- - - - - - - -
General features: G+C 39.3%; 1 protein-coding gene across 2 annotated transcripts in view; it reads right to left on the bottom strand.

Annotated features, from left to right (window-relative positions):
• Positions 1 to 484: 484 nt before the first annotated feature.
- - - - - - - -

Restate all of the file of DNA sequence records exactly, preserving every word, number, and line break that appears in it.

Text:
General features: G+C 39.3%; 1 protein-coding gene across 2 annotated transcripts in view; it reads right to left on the bottom strand.

Annotated features, from left to right (window-relative positions):
• Positions 1 to 484: 484 nt before the first annotated feature.